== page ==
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  #11 (permalink)  
Old 03-13-2013, 07:02 PM
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Default Re: I Met Myself Last Night...

If, in your journeys, you were to happen upon me during one of my "solo" trips astream, you would no doubt think me alone, just a solitary figure whose waders were responsible for the momentary splitting of the currents in their downstream flow. And, while I'll admit that my presence streamside does alter the pre-determined course of the river a bit, to see me as "alone" would be to take things only at face value.

You see, I'm one of those fly fishermen who stubbornly refuses to give up his "heavyweight" fly vest in exchange for the lighter, more compact and less cumbersome chest or waist packs. A multi-pocketed vest just suits me, as I tend to be more of a "pack rat" rather than a minimalist whenever I'm astream. Call it an unwillingness to conform, "old school" and the like, if you will. But, the plain truth of the matter is that I like "stuff" in my vest pockets, about 12-16 pounds of things I'll probably never use, but carry them with me, just the same.

Most were then and remain today the "toys" of fly fishing that intrigued me by design, or cause me to believe that they'd all one day come in handy. Still, of my 28 or so pockets, there are a few that are special far beyond the mere measure of their contents. They are a choice group of "carry collections" of my past, both distant and recent, and reminders of those who still fish beside me, if only in the spirit of this fly-man's heart. With them there, I never fish "alone..."

It's often said that the late Lee Wulff invented the fly vest years ago. I wonder if Mr. Wulff knew then on that day, as I know it now, how truly important to us all that those vest of memories would come to be. I like to think he did...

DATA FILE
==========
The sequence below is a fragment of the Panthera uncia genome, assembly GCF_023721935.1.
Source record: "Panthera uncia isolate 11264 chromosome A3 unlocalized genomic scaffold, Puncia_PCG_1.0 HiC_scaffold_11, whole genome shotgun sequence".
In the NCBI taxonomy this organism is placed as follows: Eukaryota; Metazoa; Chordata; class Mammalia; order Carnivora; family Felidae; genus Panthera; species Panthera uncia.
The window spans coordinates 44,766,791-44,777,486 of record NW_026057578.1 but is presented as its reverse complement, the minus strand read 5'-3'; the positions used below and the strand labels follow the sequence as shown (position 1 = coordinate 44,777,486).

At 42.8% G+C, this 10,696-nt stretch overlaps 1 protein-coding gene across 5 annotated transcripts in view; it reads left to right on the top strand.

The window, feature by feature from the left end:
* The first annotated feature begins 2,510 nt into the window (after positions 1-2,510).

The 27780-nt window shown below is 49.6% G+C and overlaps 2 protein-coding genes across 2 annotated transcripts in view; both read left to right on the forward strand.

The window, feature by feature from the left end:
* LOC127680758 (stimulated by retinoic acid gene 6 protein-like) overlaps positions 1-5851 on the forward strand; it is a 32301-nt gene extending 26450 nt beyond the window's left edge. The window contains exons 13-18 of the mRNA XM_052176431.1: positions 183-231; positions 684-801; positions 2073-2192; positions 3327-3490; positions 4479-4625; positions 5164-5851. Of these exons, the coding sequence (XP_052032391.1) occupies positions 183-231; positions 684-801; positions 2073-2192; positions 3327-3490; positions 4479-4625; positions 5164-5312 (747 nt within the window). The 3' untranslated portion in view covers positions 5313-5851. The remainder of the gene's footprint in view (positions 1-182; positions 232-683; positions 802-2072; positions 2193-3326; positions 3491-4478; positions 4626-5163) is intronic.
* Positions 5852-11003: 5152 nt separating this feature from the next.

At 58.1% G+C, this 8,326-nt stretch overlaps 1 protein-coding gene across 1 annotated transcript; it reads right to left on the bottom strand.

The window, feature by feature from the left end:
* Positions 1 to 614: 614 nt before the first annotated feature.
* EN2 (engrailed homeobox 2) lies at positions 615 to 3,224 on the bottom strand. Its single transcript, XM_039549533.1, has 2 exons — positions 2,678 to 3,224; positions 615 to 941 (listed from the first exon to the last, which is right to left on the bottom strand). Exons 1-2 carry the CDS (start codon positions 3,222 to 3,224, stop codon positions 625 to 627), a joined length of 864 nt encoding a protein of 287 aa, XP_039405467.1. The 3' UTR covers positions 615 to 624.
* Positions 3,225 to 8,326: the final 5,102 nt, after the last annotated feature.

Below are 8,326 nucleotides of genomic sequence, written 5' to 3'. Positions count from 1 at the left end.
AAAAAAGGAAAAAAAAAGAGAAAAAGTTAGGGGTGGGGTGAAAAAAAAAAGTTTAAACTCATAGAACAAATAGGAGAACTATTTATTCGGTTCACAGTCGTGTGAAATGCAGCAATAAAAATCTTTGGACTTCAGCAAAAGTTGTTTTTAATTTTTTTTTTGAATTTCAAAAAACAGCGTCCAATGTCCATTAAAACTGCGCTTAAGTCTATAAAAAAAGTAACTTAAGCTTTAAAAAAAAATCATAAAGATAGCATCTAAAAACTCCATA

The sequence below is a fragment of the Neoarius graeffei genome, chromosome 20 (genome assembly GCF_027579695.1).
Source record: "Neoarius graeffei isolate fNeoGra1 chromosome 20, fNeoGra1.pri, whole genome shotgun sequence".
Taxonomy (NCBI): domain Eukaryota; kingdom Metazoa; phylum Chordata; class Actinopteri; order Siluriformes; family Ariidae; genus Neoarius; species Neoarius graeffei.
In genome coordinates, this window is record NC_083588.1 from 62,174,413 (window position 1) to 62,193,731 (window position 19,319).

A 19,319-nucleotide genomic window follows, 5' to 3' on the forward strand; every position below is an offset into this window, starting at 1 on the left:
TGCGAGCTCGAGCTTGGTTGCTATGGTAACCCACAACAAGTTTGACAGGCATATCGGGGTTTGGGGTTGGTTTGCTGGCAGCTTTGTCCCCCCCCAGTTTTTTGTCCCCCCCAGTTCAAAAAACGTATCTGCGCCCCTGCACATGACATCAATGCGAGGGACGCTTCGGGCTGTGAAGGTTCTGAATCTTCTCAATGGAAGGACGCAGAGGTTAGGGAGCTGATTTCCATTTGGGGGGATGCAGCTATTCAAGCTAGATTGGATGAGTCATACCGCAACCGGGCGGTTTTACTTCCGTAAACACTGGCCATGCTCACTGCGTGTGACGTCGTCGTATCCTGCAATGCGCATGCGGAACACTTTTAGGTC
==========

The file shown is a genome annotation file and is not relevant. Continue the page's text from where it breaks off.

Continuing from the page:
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Last edited by hairwing530; 03-14-2013 at 06:19 AM.
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Old 03-15-2013, 08:29 AM
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Default Re: I Met Myself Last Night...

At 5:30 this morning, I finished the last few pages of Journal I, and fully intended to take Journal II down from the shelf when I happened to glance over at the last letter from the late Montgomery Jackson, which now is fixed to the back-board inner workings of my old tying roll-top desk. The words "slow read" hauled back on the reins a bit-- my urge to always see what lies around the next bend --and I returned Journal I to its rightful place, and left the remaining volumes for another evening's read.

The return to the tying desk brought to mind the three unopened boxes of "fishing stuff," as Montgomery had labeled them. The stacked trio have remained closed for the simple reason that to open them will bring with it the heartfelt finality of Mr. Jackson's passing. At that early hour, I wasn't ready to open the flood-gates to that much emotion.

So, later today, I will square up my shoulders and "suck it up," so to speak, and cut the tape of the first of the boxes. Only the Good Lord and Montgomery Jackson know what I'll find inside...

You'll be the second to know...
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Last edited by hairwing530; 03-16-2013 at 07:11 AM.
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Old 03-16-2013, 07:30 AM
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Default Re: I Met Myself Last Night...

Ever have one of those moments when you realized that something was so close to you that it escaped notice? You know, the old "had it been a snake, it would have bitten you" moments? Ever have one that lasted nearly 50 years? I did, and it came to my attention last night.

I opened the first of Montgomery Jackson's boxes last night, and there sat an artist's sketch pad, one of those long folio-style books sitting squarely on top. It only took a few pages for me to understand that the late Montgomery Jackson-- he wasn't a fan of the "Mr." moniker --had a passion that revolved around his/our outdoor pursuits, and a talent about which I had NO clue-- pen-and-ink and pencil sketchings. His renderings are impressive, and I've only starting looking through the book.

I guess that I shouldn't be surprised. His hand-writing was always more artistic than most, with long sweeping script-style letters and that certain flow to it reminiscent of an artist's touch. He called it "the old way of hand-writing." I call it something worthy of framing. The problem is... I couldn't bring myself to tear a page from his books...

I'm beginning to understand more each day that Montgomery Jackson just didn't leave me his "stuff." He left me a legacy...
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Last edited by hairwing530; 05-27-2013 at 03:47 PM.
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Old 03-19-2013, 07:05 AM
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Default Re: I Met Myself Last Night...